Note: There is no new episode of Serial this week, because of the holidays. Here, we recap last week’s episode from Dec. 24.
If in addition to listening to the Serial podcast, you also check the Serial website (and you should, there’s dope stuff there), you’ll find a photo for Episode 3—in it, Bowe Bergdahl is clean-shaven and smiling, wearing a loose tan shirt, and another man, similarly dressed, similarly smiling, has his arm draped over Bergdahl’s shoulder. If they don’t look chummy, they seem comfortable posing with each other. This photo, according to Bergdahl, was taken right after Mullah Sangeen Zadran, one of his captors, had threatened to kill him.
Bergdahl looks happy in the photo, and that illustrates one of host Sarah Koenig’s main points in Episode 3: this is how Bergdahl learned to survive five years with the Taliban. Smiling is a necessary skill in the company of your captors—it won’t give you away when you are in agony.
This episode is harder to listen to than others. Bergdahl describes some of the other survival tactics he picked up while he was held by Taliban: the smellier you are, the better—people will avoid you and are less likely to search you, which helps with hiding things on your person. Asking for something, like water, can backfire; you might get less of something else down the road. The best thing you can do, really, is be totally forgotten. Bergdahl says he largely was, like a bag someone threw in the closet, closed the door, and just left there.
So this episode focuses on captivity and its physical toll: how at one point he spent three months chained spread-eagle to a bed, blindfolded. (It’s enough, all the details of his abuse put together, to make screenwriter Mark Boal ask Bergdahl how he’s not a total vegetable now.) But the episode is also about Bergdahl’s two big escape attempts (like shitty bookends to his first year as a prisoner, Koenig says).
His first attempt is early on, shortly after he was captured. Bergdahl manages to slip out of the room he was held in and makes a run for it, passing three houses and scaring children and women along the way, before climbing onto the roof of a house and trying to hide in the mud. But the Taliban find him and take him back and that’s that.
Over the year, the Taliban force him to make videos to send to the US, writing scripts in which he badmouths the country and lies about how well he’s been treated. They goad him with sometimes bizarre questions (How good are the cameras on drones? Is it true all American women are prostitutes?) to uncover America’s dirty secrets, though the Taliban quickly realized he didn’t know much. Through the abuse and neglect, Bergdahl focuses on gathering whatever intel and tools (a nail, a piece of PVC pipe, a loose key) that can help him finagle his way out.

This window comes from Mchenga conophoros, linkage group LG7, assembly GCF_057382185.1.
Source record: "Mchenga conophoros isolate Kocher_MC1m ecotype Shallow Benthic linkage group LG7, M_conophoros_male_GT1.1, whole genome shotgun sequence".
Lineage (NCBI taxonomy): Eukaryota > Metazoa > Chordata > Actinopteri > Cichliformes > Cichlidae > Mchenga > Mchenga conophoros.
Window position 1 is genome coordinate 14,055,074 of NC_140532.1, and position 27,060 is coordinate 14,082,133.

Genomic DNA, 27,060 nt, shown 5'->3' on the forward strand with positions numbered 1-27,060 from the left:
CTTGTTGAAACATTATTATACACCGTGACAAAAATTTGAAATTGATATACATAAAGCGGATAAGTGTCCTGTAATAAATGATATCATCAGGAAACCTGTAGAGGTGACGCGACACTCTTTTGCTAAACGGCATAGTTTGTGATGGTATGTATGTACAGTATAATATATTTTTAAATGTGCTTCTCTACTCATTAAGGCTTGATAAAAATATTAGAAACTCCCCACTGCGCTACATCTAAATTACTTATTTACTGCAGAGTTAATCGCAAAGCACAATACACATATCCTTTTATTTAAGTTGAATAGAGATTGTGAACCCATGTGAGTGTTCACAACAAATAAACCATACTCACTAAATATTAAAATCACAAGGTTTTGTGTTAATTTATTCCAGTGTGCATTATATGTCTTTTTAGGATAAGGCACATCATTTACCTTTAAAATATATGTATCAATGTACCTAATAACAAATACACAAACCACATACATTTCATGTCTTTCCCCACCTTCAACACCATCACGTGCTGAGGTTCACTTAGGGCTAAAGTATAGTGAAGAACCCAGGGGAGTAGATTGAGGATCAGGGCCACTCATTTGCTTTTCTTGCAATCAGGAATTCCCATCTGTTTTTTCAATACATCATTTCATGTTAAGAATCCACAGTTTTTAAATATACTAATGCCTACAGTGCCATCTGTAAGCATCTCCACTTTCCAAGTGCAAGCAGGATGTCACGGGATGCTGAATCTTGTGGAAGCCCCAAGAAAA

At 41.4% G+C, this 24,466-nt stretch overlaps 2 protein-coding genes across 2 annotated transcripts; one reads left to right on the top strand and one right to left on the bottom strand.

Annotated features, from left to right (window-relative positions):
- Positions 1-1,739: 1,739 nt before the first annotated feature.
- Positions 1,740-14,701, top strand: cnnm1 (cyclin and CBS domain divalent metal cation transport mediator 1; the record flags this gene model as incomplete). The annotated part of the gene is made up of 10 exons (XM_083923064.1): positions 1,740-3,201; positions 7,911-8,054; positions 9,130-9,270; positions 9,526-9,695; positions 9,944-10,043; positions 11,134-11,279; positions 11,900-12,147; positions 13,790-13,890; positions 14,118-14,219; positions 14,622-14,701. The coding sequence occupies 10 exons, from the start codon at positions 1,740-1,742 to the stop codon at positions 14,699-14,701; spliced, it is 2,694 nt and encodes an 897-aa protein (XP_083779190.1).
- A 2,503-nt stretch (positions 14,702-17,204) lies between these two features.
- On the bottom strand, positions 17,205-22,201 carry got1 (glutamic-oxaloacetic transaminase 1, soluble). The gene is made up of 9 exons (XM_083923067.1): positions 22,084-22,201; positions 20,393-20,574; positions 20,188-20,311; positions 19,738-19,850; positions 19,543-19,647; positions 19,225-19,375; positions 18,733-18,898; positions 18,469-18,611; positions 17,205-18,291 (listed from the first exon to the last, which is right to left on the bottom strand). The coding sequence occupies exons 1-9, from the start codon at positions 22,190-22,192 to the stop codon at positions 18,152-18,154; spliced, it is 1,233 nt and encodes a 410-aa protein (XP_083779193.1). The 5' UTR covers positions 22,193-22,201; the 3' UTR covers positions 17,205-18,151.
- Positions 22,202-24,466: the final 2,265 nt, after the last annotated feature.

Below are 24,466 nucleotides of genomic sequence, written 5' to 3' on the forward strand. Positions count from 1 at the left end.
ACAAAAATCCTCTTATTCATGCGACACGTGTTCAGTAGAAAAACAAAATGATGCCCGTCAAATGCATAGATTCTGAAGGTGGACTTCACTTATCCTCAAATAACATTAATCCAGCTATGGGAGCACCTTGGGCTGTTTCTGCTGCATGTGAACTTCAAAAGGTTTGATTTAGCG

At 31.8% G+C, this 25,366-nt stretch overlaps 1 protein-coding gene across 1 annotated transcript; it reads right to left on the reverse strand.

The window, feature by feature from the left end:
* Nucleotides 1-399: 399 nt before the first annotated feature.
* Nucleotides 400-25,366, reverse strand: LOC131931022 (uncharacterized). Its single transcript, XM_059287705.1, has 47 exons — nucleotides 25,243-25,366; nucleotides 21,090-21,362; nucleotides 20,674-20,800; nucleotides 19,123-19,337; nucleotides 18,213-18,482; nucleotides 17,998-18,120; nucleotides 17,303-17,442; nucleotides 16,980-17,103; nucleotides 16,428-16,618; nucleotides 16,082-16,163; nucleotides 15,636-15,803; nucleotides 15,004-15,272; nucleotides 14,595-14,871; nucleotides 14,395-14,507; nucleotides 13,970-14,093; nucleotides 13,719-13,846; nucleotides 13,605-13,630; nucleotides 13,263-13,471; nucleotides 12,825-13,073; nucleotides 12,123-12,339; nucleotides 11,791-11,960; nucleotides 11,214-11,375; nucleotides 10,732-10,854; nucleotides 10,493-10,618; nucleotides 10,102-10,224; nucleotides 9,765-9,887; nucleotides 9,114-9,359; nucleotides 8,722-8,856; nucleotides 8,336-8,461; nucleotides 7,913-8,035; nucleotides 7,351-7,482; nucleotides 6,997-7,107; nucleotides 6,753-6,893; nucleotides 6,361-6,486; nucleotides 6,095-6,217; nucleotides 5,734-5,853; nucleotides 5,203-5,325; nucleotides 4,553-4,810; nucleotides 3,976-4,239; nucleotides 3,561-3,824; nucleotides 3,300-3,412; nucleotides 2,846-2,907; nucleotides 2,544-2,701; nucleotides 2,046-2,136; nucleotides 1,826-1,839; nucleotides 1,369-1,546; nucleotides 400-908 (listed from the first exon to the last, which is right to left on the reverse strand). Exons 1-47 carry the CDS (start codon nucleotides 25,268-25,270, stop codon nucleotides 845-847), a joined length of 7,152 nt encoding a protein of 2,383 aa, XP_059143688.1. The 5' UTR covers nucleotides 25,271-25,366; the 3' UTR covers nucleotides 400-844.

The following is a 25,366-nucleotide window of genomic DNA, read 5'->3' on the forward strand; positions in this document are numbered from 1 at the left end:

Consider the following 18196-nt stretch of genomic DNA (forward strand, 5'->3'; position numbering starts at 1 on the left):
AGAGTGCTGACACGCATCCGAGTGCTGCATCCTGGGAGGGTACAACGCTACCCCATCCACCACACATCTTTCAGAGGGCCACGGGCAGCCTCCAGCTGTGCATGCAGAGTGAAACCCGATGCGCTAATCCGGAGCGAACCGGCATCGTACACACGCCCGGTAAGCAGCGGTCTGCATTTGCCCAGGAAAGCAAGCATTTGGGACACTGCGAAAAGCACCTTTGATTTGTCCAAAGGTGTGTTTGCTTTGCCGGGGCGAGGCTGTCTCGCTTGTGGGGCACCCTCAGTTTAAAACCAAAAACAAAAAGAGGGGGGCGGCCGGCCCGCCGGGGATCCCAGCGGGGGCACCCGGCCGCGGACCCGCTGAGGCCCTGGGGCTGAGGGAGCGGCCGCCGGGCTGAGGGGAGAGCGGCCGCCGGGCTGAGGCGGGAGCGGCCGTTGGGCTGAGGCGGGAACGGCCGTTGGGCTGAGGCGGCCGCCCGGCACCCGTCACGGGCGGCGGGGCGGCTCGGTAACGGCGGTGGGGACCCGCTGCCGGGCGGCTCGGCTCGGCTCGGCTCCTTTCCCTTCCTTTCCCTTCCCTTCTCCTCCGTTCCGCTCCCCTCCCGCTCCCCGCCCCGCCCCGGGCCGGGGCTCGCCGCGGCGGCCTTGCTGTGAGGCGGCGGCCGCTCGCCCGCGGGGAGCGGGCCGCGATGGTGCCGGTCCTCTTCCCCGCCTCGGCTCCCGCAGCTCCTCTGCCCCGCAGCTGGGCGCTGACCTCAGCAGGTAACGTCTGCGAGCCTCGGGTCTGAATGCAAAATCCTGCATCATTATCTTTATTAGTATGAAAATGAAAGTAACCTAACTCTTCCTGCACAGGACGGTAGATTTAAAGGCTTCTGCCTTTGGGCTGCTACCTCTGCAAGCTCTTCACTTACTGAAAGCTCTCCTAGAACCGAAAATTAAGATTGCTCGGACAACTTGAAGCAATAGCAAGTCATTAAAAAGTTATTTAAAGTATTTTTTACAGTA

On his second try, he concocts a plan so risky that he compares it to a suicide mission. Escaping from a mountain fortress in the middle of the night, Bergdahl falls off a cliff—when he picks himself up, he can’t move the left side of his body. He spends about nine days hiding during the night and trying to crawl to safety during the day, but he has no idea where he is. He becomes so debilitated that he begins to black out whenever he stands up. Here, Koenig concludes that Bergdahl is not the Taliban sympathizer that some of his platoon mates thought he was. The anti-US propaganda videos, the ones that soldiers are told not to make under any circumstances if they are captured, lose some of their meaning in light of Bergdahl’s suffering. The American government knows what happens to prisoners of war, and as Koenig says, “You are not expected to die refusing to make a video.”
One day when Bowe passes out, a Taliban search party finds him—his escape attempt over, and it hurts because we know it’ll be another four years before Bergdahl is liberated. In the next episode, we’ll learn about the military and diplomatic forces who try to find him just as the US is trying to end the war. That episode comes out Jan. 7.